St. John's tackle Ben Bartch became the first Division III player taken in five years in the NFL draft.

Bartch was chosen Saturday in the fourth round, 116th overall, by Jacksonville. He's the first MIAC player taken since 2003.

The Jaguars said they would move him to guard.

Bartch, a 6-6, 309-pounder, weighed about 75 pounds less just a couple of years ago when he moved from tight end. His two-year ascension since captured the attention of NFL scouts. It started nearly every morning with a strange concoction.

To add weight, Bartch loaded a blender — five days per week — with seven scrambled eggs, "a big tub" of cottage cheese, quick grits, peanut butter, a banana and Gatorade.

"Throw it all in and plug my nose," Bartch said last week. "I'd gag sometimes, but that's what you have to do."

On a Saturday teleconference, Bartch was asked about the shake and said, "I didn't realize it was going to blow up. It was just a tool I used in my regime for putting on mass. I wanted really good proteins and to be smart about it.

"I didn't want to get fat. I ate clean the rest of the day. That was my big-calorie shake."

Bartch was invited to the Senior Bowl, and impressed NFL personnel with a strong week of practice. He injured a knee that week, however, and didn't play in the game; he also missed working out at the combine.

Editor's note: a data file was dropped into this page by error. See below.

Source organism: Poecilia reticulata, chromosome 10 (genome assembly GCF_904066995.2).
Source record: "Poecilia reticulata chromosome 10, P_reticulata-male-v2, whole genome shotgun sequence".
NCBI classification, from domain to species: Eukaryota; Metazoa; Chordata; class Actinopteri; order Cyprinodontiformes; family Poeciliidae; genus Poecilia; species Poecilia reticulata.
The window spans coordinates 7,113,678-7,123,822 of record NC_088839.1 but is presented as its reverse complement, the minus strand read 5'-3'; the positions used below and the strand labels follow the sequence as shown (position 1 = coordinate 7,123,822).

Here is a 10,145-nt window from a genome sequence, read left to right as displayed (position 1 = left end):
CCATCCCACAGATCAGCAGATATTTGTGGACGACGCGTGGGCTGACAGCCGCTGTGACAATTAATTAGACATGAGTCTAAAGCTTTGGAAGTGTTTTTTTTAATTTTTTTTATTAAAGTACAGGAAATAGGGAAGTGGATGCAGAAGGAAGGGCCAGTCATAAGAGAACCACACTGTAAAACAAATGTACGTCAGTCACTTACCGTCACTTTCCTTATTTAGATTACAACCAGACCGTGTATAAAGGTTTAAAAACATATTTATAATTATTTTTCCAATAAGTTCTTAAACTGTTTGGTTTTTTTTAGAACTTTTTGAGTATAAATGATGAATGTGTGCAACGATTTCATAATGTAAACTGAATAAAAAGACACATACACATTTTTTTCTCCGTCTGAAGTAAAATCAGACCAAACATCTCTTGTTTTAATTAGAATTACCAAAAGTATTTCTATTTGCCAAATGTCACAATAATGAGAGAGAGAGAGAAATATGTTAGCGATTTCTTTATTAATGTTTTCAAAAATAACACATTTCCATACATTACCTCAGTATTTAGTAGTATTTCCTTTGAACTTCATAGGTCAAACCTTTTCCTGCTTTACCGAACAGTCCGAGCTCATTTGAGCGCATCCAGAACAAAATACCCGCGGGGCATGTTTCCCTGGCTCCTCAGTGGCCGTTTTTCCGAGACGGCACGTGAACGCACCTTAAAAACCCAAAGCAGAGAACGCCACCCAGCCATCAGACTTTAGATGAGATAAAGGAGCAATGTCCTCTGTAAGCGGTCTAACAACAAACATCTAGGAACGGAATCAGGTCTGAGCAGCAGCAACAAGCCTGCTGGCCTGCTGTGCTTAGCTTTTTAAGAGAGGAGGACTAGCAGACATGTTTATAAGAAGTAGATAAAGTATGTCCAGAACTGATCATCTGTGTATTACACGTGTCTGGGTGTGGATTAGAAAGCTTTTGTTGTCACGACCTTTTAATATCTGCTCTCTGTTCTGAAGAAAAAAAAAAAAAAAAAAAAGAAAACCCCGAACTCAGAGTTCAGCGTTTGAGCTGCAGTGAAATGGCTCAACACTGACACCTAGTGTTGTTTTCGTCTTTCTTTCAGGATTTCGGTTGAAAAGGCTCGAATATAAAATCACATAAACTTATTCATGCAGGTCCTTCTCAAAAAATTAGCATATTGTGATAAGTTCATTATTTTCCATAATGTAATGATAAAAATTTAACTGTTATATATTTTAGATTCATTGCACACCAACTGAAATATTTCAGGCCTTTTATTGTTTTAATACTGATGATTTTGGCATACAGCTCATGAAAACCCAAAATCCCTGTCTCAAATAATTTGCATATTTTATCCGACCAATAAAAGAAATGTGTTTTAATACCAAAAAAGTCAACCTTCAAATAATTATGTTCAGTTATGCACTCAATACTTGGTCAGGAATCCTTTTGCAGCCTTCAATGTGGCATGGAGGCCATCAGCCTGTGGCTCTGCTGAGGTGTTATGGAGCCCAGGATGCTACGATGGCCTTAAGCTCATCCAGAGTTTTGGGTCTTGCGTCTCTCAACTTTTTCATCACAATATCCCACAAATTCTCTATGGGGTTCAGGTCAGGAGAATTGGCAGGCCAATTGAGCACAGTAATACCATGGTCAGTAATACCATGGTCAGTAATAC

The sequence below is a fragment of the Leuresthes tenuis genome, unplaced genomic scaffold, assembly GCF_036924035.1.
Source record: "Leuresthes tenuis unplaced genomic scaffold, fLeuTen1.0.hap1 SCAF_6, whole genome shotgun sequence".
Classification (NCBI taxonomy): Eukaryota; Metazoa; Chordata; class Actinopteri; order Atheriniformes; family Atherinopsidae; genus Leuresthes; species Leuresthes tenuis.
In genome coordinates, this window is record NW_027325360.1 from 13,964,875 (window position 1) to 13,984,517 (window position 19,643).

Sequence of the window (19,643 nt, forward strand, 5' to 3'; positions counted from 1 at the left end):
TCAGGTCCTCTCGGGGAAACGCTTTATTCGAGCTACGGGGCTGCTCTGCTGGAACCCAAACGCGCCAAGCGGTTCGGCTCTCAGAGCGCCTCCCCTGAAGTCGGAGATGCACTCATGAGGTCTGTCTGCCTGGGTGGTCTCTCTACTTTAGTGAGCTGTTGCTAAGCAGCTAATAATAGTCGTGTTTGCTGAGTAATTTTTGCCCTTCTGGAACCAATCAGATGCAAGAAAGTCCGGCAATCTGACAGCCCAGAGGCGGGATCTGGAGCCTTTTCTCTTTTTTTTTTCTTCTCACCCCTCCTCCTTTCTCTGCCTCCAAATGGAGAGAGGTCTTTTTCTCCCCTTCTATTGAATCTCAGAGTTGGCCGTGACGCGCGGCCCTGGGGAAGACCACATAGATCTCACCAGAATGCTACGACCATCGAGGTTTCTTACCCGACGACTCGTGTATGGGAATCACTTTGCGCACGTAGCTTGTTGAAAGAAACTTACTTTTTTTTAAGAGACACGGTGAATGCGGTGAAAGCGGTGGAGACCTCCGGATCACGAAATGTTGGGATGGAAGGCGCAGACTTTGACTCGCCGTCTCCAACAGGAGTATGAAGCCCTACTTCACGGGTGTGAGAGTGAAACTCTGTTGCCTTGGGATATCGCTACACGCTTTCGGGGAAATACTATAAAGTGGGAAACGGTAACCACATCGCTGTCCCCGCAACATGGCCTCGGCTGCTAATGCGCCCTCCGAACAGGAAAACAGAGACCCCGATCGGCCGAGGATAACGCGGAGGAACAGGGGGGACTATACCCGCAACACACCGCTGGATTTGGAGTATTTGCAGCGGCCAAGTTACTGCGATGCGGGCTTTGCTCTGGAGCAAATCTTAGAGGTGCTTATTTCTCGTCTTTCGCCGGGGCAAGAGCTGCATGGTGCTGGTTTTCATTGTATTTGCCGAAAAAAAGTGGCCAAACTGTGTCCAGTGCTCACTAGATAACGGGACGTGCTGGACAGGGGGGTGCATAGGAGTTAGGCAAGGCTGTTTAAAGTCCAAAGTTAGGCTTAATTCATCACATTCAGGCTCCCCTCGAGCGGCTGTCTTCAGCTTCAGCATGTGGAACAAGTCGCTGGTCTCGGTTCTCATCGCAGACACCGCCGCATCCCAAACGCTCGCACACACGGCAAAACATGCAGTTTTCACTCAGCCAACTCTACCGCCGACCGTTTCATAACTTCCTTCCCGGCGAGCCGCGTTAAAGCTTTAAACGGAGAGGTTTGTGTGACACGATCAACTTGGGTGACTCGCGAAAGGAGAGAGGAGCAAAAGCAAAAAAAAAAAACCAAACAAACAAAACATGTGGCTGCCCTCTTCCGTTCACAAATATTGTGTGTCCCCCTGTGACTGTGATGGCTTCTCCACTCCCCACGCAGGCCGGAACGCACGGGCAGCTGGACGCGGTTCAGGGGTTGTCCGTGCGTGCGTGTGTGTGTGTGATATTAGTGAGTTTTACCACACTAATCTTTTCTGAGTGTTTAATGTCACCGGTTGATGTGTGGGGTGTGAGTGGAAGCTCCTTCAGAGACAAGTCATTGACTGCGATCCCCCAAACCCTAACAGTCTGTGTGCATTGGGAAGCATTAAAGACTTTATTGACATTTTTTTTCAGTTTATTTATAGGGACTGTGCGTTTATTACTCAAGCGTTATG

"[The Senior Bowl] was definitely a proving week," Bartch said. "I walked in like if I was just as good if not better than some of the other guys. That's a good attitude to have."

Despite the injury, the Jaguars saw enough to make him an early Day 3 pick.

Jaguars Director of College Scouting Mark Ellenz said the Jaguars consider Bartch a player who still "has a lot of upside."

"He played very well and held his own at the Senior Bowl, and it wasn't too big for him," said Mark Ellenz, Jacksonville's director of college scouting in a Saturday teleconference. "[Bartch] is highly committed. He wants to play in the NFL and has a passion about it. He's going to do whatever it takes.

"He played Division III football, but it's a very good program that they're in. But the athleticism we really liked. The kid's a really smart kid and he's competitive."

Bartch trained before the draft with Zane Beadles, who played nine years in the NFL as an offensive tackle. Through his agency, Rep1 Sports, Beadle trained daily with Bartch this winter in Irvine, Calif., where they focused on technique and film study.

"No disrespect to anyone else," Bartch said last week, "but I did gain a lot of lessons from going to a small school and having to kind of figure a lot of this stuff out on my own. But I wasn't alone. I did have a lot of really good resources at St. John's."